dollars 1This would have to be in the Top Ten Coolest Movies ever and it contains the most spine – tingling musical score in cinema history. (Kudos to Ennio Morricone) Sergio Leone was a popcorn director – a visual stylist who always entertained first and maybe provoked a thought or two second. However, his films were never intellectual so when he added more depth the results became uneven. “For a Few Dollars More” is his best film.

At once the film is more complex and stylized than “A Fistful…” and more tight and efficient than “The Good, the Bad and The Ugly.” As Leone went along, his films got more daring and complex, exploring new ideas and raising not only the bar for Spaghetti Westerns but for Westerns in general. As a character, “The Man With No Name” (who in actuality has three: Joe, Manco and Blondie) isn’t very interesting and there always needs to be a counterpoint to play off of him. Lee Van Cleef, as Colonel Mortimer, steals this movie away from Clint Eastwood with his gritty depth of character.

Eli Wallach would also upstage Eastwood in The Good The Bad The Ugly, the following year. This isn’t to say the main lead is no good, he’s just difficult to identify with because he appears semi-human. Not a real flesh and blood man. Eastwood is a bounty killer who is in search of the feared bandit known as El Indio (Gian Maria Volontè). Colonel Douglas Mortimer is in a similar position, and the two cross paths many times in their pursuits of El Indio. But at the time, the various plot turns and twists were unique and revolutionary.


The smart, capable Colonel Mortimer is the puppet-master of the film – the other characters seem to dance around him – and his cool, unblinking resolve is extraordinary. The scene where he strikes a match on hunchbacked Klaus Kinski’s hump, and they stare each other down is a definitive Leone moment, as crucial as Van Cleef’s pipe or his Buntline Special revolver. The pace is both a pro and con at the same time.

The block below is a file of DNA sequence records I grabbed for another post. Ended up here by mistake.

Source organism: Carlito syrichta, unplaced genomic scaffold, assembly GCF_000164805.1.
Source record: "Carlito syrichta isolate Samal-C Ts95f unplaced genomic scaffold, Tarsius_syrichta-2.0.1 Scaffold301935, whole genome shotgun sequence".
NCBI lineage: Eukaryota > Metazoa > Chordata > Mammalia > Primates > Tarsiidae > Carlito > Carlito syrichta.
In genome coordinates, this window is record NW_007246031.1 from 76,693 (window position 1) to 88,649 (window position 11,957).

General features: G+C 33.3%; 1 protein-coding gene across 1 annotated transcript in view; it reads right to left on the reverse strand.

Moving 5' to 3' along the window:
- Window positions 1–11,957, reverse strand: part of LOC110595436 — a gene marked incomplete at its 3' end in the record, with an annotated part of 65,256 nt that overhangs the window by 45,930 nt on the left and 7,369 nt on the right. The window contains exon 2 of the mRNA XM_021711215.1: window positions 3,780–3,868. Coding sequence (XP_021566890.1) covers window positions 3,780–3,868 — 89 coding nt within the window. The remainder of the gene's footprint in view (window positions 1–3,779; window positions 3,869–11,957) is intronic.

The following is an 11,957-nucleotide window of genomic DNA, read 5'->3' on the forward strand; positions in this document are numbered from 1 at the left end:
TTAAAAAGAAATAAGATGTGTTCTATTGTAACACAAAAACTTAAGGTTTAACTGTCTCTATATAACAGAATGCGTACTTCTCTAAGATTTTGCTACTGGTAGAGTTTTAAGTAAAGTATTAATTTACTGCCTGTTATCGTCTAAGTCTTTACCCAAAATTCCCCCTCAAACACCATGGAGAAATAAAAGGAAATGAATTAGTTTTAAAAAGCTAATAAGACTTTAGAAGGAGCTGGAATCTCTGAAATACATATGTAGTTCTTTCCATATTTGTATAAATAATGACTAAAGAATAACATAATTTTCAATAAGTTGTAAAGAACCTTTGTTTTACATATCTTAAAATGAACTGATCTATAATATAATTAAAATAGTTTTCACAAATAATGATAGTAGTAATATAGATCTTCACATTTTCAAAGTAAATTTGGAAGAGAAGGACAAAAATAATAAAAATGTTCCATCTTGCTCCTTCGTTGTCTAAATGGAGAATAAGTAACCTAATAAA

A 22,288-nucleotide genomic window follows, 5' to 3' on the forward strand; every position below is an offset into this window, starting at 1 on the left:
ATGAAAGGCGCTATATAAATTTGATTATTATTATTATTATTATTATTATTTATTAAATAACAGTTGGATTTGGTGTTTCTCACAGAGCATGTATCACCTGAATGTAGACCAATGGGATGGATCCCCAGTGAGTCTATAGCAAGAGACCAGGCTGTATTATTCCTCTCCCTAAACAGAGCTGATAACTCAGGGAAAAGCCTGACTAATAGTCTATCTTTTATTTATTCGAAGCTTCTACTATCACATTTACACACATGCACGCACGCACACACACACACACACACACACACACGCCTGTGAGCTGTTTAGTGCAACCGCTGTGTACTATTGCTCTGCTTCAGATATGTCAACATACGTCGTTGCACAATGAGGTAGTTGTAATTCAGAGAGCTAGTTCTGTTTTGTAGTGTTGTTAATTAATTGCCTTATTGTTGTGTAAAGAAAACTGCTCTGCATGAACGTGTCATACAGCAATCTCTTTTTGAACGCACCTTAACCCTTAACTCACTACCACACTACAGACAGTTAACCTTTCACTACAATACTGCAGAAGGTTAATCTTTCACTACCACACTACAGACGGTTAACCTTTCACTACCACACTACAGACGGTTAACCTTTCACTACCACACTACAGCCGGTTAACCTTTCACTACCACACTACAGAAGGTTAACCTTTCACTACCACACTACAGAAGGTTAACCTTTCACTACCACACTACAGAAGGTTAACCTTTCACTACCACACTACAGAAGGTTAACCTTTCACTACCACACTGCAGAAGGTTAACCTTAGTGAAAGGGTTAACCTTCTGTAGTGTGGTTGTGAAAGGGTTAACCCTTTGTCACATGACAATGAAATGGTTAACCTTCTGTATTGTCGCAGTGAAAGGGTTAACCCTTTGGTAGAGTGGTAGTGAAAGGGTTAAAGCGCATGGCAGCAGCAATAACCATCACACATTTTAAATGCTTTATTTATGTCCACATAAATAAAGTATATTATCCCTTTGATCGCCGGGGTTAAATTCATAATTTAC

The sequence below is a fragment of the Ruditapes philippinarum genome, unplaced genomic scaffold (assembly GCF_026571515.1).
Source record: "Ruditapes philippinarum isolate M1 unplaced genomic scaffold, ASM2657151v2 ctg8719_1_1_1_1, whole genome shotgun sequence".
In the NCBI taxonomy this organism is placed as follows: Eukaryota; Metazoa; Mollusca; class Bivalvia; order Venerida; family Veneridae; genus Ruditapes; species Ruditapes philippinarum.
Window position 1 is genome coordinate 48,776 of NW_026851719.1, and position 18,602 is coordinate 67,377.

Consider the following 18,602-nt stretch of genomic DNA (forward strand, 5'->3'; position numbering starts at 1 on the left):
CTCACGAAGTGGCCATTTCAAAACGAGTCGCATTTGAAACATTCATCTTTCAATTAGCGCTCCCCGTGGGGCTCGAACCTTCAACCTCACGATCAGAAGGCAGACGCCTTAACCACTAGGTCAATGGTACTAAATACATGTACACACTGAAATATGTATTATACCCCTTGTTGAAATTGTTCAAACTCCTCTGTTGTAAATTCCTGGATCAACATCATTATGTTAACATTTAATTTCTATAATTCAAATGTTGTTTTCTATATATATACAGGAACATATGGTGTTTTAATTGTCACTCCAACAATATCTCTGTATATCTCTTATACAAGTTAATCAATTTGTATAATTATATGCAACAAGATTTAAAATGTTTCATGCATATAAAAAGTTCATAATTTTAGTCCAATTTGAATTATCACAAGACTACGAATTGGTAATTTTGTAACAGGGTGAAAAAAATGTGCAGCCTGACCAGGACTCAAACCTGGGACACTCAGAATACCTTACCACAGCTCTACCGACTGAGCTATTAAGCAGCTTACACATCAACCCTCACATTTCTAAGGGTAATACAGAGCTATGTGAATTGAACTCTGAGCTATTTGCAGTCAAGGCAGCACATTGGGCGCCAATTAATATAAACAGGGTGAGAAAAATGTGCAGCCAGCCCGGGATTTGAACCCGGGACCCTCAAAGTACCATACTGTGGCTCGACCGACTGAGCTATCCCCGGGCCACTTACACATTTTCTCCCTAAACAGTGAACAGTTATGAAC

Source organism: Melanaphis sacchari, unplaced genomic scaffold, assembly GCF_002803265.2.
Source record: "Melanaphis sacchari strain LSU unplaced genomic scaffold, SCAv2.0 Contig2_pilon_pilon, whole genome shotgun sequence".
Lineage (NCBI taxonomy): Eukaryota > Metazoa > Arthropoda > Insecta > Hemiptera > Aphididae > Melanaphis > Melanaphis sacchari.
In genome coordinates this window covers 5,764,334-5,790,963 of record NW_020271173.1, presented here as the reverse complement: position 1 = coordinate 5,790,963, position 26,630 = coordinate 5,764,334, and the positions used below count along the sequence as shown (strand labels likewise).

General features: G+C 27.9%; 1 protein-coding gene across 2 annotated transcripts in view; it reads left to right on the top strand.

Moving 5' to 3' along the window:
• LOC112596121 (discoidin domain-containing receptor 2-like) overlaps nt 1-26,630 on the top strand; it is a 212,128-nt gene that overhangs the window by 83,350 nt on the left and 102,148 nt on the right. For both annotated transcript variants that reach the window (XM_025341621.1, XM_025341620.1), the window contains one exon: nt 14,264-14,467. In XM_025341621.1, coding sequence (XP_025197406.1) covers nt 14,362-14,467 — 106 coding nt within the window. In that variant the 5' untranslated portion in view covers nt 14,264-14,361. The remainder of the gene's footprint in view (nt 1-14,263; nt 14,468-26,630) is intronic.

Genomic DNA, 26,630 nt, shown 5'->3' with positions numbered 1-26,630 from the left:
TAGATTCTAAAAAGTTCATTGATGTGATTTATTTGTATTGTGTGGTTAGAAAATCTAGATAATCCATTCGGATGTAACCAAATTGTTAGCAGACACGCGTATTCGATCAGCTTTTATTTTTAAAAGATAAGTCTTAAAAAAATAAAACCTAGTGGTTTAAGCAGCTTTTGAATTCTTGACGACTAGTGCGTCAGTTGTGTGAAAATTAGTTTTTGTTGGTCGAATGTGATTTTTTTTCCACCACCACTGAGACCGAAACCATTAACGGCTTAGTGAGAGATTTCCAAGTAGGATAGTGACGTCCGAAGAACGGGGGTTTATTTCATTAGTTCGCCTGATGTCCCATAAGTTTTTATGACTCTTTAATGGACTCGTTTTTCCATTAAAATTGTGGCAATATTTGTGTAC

Unlike modern films, the usual western showdown scenes unfold very deliberately. Rather than simultaneously begin and end in a furious volley of bullets, the encounters are set up slowly. On the bright side, this gives both the characters and the viewers an opportunity to fully appreciate the choices made and the consequences that will follow. But some (not me) might say that the gunfights are plain slow, and the action is too sparse.


While I enjoyed the change of pace, I also understand why some will say otherwise. This film is a riveting, action-filled, heart-in-the-mouth western adventure, packed with machismo and sly humour. Leone’s technicians helped him to create something completely unique and totally cinematic. Volontè’s astonishing turn as Indio is one of the most fascinating, vicious, complex, thoughtful bad men in all cinema.

Indio is an almost unique character-type; the burned-out villain. He’s done such dreadful things that almost nothing can satiate him, yet he keeps going. He doesn’t seem to care about himself or money, he dices with death, he’s haunted by the memory of Mortimer’s sister, he smokes marijuana to fend off his demons and keeps exclusively male company. Of course this could just be a typical Latin trait.

He’s almost child-like and yet deeply philosophical at the same time. It’s a wild piece of acting. Morricone’s brilliant, toe-tapping, lunatic score is one of the most memorable in any western, full of odd instruments (Jewish harps, whistles, timpani, recorders, bells) and incredible trills which act almost as quotation-marks around the action and characters. The last ten minutes are awash in extraordinarily beautiful music. Magic stuff.



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